Erin Class Dreadnought Battleship

World War 1 Naval Combat

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HMS Erin HMS Erin.  The extra beam of the class compared with Royal Navy equivalents meant that she could not fit into Royal docks and had to use a private yard for docking.  Accommodation was considered cramped by British standards and internal construction considered lighter but still adequate.

HMS Erin
Built Vickers, laid down December 1911, completed August 1914, cost estimated 2,500,000.

Length 553 feet waterline 559 feet 9 inches overall, beam 91 feet 7 inches, draught 28 feet 5 inches (load), displacement  22,780 tons load 25,250 tons deep.

4 shaft Parsons turbines, 26,500 shp, 21kts.

12-4in belt, 10-3in barbettes, 11in turret faces, 3-1.5in decks 

10 x 13.5in 45cal MK VI (5 x 2), 16 x 6in (16 x 1), 6 x 6 pounder (6 x 1), 2 x 3in (2 x 1), 4 x 21in TT

Ordered for the Ottoman Empire as Reshad V, then renamed as Reshadieh this ship was essentially a shorter broader Orion class.  The secondary armament was the heavier 6 inch gun, and the main armament a modified Vickers 'special' but with similar performance to the British 13.5 inch guns.  Armour was generally comparable to the British ships.  The completed ship was expropriated (seized) by the Royal Navy in August 1914 and renamed Erin on the orders of the first Lord of the Admiralty Winston Churchill even though the Ottoman crews had arrived to take the ship.  Crew 976.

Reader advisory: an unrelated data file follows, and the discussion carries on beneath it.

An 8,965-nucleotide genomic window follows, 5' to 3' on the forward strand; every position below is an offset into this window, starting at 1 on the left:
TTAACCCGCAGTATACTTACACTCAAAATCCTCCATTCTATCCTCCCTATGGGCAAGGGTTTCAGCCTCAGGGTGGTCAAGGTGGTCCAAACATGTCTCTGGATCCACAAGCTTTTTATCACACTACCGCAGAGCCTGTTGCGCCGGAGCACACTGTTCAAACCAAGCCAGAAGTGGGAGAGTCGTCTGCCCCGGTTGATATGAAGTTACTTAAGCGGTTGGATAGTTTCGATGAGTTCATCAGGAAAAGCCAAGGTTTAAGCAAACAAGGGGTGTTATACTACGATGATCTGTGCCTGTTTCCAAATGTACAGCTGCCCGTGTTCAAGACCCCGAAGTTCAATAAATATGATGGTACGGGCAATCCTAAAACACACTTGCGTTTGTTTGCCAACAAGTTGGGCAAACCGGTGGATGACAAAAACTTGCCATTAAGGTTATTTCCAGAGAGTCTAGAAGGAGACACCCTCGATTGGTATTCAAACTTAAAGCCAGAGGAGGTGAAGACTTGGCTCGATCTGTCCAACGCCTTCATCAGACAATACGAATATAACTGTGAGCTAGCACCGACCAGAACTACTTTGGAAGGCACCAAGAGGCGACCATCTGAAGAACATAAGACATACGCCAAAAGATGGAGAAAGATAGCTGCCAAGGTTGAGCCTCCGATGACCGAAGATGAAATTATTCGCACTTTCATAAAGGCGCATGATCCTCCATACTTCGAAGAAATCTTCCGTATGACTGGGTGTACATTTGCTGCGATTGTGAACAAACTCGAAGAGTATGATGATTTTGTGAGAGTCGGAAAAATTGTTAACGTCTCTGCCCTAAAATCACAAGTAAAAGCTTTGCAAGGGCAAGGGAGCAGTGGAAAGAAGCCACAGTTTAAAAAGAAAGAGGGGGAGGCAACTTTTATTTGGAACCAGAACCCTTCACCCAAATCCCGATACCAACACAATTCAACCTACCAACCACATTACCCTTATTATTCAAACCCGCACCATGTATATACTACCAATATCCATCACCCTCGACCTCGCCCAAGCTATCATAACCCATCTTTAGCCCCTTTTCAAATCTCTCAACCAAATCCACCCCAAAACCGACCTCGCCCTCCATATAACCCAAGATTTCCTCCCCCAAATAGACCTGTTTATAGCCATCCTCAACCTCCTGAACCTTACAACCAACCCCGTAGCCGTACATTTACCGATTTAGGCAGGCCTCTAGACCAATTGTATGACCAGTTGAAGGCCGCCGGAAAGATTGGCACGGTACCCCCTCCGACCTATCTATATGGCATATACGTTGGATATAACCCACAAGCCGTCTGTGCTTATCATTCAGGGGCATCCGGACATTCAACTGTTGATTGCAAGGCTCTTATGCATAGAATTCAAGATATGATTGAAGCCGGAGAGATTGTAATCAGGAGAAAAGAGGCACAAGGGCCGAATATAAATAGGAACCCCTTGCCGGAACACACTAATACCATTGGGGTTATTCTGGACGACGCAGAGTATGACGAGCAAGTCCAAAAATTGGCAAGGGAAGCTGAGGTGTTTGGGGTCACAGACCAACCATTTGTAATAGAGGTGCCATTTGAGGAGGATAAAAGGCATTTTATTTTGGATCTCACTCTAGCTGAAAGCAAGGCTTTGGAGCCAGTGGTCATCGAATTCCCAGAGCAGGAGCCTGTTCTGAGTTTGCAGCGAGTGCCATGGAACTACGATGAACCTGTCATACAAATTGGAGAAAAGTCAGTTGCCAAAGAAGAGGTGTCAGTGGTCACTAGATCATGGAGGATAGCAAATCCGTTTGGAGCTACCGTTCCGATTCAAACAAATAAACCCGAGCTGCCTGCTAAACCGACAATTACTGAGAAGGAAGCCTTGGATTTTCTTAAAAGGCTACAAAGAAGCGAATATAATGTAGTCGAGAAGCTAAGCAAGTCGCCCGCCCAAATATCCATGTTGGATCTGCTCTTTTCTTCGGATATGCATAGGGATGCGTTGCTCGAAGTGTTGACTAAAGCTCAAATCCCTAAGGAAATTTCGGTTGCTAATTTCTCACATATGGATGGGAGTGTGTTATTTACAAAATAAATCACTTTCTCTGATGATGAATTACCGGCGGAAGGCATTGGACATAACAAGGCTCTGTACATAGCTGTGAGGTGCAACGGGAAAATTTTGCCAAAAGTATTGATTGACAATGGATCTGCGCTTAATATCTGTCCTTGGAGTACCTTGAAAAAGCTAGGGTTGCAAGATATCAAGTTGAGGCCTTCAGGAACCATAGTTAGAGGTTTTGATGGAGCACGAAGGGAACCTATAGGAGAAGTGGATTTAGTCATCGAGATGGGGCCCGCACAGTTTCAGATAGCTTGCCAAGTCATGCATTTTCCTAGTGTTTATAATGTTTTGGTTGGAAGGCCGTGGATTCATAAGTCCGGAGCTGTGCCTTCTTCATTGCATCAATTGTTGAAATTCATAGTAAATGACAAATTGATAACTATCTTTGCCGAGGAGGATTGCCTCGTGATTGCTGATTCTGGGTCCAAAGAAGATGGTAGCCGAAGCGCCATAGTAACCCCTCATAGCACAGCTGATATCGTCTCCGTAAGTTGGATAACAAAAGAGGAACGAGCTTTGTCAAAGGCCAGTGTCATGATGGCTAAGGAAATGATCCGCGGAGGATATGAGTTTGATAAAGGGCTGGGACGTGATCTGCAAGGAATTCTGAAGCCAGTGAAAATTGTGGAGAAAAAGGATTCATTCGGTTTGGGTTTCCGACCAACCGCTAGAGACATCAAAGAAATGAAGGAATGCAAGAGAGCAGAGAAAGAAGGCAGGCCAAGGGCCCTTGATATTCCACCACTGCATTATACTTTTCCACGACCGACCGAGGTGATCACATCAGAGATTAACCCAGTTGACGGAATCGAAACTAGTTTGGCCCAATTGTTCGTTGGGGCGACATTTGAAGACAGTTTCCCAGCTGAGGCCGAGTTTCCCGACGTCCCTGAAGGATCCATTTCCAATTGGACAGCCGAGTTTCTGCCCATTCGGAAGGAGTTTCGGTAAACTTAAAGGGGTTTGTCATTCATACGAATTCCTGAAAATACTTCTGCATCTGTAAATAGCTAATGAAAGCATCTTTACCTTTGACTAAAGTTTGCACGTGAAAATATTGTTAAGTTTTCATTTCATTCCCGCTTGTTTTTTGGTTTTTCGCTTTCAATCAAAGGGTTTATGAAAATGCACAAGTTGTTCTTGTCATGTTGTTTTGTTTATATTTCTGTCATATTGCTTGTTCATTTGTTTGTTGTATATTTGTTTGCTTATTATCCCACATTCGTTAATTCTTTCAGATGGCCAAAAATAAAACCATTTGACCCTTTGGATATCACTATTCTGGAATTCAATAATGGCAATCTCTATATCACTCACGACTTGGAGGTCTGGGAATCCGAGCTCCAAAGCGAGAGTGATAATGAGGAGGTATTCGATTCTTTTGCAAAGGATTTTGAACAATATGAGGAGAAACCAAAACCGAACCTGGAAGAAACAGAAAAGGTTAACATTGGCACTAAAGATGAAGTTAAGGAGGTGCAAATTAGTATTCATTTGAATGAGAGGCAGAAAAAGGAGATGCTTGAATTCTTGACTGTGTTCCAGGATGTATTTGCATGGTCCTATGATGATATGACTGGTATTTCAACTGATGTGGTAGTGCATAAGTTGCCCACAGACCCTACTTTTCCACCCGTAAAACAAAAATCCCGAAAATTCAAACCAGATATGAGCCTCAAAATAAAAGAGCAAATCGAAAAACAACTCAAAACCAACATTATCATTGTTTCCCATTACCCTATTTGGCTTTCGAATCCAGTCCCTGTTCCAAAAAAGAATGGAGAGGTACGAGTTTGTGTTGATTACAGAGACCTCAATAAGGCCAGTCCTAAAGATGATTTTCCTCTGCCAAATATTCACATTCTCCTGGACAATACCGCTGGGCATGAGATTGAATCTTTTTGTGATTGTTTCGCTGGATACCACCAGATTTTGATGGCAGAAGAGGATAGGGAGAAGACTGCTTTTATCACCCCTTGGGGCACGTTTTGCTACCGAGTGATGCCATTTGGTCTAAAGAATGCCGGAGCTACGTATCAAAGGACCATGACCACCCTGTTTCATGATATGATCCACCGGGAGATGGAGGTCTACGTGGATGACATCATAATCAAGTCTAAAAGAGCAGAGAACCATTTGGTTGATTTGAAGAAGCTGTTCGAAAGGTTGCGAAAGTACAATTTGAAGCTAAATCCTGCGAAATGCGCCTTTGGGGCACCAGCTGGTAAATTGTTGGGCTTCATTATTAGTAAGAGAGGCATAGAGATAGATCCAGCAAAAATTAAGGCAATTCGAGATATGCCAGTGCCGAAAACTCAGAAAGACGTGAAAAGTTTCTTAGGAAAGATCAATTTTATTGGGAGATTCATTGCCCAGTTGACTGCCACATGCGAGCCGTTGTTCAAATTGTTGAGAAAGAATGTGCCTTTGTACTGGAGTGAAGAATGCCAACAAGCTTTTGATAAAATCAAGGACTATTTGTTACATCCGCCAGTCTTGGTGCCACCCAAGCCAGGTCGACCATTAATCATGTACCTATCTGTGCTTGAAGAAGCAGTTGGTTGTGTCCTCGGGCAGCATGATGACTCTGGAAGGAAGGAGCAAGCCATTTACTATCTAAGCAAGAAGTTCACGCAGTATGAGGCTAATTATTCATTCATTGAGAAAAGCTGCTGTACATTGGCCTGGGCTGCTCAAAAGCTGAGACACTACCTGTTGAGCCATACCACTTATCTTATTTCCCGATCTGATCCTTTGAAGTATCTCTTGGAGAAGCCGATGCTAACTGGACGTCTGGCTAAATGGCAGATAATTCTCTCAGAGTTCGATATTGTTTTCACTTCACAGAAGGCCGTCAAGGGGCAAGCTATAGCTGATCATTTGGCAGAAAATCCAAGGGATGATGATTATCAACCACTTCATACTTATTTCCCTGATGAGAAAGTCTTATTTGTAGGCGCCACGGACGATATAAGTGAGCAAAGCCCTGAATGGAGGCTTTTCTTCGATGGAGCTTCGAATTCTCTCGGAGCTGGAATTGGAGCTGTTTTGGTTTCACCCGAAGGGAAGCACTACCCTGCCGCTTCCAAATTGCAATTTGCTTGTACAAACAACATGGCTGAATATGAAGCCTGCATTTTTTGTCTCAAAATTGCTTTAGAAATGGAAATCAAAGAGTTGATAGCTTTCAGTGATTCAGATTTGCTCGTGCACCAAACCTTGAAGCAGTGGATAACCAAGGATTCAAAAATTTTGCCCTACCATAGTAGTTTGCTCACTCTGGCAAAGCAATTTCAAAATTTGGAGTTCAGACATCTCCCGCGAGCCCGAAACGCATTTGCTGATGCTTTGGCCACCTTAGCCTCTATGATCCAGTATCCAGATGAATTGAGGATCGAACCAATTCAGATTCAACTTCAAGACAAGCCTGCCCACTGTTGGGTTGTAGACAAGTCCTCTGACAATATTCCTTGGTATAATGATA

World War 1 Service:
22 August 1914 taken over by British.
September 1914 4th Battle Squadron Grand Fleet
October 1914 transferred to 2nd Battle Squadron.
Present at the Battle of Jutland 1916.
December 1922 sold for scrap.

Erin although similar in layout to British super Dreadnoughts could be distinguished by the distinctive round funnels, the reverse tripod and the central "Q" turret being mounted one deck higher. HMS Erin

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